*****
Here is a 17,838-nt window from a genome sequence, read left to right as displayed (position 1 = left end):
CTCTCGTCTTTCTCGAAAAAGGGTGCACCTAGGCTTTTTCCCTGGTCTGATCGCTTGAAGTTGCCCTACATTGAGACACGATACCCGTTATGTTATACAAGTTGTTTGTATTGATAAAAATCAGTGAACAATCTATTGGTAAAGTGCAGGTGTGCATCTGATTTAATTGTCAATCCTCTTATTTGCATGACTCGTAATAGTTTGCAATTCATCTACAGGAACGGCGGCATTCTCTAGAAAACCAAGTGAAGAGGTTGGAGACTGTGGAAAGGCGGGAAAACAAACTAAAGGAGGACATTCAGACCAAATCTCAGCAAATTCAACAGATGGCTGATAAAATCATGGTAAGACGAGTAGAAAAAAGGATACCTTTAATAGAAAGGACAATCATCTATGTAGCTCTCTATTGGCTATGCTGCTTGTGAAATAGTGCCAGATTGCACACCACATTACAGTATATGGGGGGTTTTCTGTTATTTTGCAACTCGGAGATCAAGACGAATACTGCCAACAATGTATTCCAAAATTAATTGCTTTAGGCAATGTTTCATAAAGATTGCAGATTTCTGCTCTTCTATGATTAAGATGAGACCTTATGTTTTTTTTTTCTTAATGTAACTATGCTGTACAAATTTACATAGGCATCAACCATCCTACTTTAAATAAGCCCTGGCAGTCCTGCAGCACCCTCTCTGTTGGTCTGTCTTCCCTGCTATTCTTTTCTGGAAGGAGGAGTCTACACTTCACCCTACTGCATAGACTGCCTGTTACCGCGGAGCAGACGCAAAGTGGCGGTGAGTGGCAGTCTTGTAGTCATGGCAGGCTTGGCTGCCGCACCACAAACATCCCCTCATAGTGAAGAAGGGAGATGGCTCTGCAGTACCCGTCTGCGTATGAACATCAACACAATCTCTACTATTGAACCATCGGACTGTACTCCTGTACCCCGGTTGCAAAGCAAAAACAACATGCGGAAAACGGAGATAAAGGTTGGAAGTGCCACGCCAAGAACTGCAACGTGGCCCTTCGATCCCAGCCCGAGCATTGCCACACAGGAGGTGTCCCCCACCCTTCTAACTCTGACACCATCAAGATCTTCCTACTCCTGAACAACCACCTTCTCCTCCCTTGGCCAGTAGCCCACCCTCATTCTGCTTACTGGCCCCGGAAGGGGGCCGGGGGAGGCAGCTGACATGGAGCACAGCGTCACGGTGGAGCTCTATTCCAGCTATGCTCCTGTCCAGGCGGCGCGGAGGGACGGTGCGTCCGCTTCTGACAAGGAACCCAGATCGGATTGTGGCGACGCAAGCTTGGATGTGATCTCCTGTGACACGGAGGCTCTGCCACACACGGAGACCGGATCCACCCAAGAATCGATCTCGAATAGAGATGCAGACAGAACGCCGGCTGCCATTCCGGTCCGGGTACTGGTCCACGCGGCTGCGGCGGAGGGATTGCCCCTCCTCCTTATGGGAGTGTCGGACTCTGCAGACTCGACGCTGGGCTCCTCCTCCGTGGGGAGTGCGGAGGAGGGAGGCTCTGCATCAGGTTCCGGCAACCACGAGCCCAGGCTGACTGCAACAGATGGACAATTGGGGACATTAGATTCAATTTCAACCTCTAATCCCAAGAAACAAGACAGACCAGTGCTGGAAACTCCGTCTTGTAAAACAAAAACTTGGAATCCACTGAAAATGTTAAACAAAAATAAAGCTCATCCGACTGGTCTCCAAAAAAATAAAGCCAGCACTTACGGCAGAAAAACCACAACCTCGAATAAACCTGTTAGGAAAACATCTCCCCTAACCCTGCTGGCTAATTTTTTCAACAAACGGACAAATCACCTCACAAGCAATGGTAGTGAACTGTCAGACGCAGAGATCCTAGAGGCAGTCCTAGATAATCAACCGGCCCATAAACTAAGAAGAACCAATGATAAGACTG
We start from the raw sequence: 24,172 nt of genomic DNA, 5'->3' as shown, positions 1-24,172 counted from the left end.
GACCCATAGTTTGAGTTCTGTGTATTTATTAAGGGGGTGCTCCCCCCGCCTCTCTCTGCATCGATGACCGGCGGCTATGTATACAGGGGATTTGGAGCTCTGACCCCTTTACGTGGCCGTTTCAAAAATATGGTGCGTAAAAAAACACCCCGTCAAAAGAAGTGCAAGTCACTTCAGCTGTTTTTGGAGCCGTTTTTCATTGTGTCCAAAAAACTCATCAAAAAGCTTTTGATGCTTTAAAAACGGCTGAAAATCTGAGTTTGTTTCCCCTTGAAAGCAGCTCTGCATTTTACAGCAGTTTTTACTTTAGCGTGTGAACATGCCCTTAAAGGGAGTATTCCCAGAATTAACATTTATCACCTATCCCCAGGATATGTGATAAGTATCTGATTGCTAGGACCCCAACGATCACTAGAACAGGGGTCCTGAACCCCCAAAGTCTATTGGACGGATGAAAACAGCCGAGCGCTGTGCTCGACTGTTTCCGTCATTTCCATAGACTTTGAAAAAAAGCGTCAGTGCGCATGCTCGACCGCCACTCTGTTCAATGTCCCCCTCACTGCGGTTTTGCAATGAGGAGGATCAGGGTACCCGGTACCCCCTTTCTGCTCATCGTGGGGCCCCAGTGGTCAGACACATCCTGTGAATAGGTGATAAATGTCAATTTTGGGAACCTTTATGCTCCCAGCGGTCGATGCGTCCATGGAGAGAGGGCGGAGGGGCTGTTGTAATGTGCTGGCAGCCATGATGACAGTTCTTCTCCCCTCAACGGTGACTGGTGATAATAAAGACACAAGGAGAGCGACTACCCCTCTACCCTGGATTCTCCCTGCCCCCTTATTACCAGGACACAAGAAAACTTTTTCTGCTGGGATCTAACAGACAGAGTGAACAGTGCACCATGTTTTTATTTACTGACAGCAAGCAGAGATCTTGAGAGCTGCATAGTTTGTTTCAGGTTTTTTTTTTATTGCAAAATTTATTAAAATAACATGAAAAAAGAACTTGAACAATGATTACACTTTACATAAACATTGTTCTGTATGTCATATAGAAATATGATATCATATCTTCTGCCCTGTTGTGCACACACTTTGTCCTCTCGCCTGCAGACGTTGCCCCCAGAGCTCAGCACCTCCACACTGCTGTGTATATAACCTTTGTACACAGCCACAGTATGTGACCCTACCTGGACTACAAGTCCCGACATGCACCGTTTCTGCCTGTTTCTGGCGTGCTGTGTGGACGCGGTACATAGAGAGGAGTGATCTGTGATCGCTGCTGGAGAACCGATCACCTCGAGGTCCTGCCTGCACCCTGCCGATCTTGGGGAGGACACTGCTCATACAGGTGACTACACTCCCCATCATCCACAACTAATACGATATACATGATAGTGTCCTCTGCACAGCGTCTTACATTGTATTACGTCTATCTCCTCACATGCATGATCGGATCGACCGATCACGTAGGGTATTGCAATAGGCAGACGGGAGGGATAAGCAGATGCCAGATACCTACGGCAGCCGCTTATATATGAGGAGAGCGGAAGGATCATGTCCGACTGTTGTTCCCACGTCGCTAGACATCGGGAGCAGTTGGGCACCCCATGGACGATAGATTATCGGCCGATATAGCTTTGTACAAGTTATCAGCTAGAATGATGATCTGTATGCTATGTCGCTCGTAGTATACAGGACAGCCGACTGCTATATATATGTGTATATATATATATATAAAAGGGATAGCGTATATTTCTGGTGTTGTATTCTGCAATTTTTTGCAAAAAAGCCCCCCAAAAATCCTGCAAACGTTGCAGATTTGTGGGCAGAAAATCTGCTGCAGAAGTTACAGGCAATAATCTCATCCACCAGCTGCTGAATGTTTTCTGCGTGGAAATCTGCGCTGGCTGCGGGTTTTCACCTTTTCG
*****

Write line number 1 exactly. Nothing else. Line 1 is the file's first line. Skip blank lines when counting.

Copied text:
Here is a 17,838-nt window from a genome sequence, read left to right as displayed (position 1 = left end):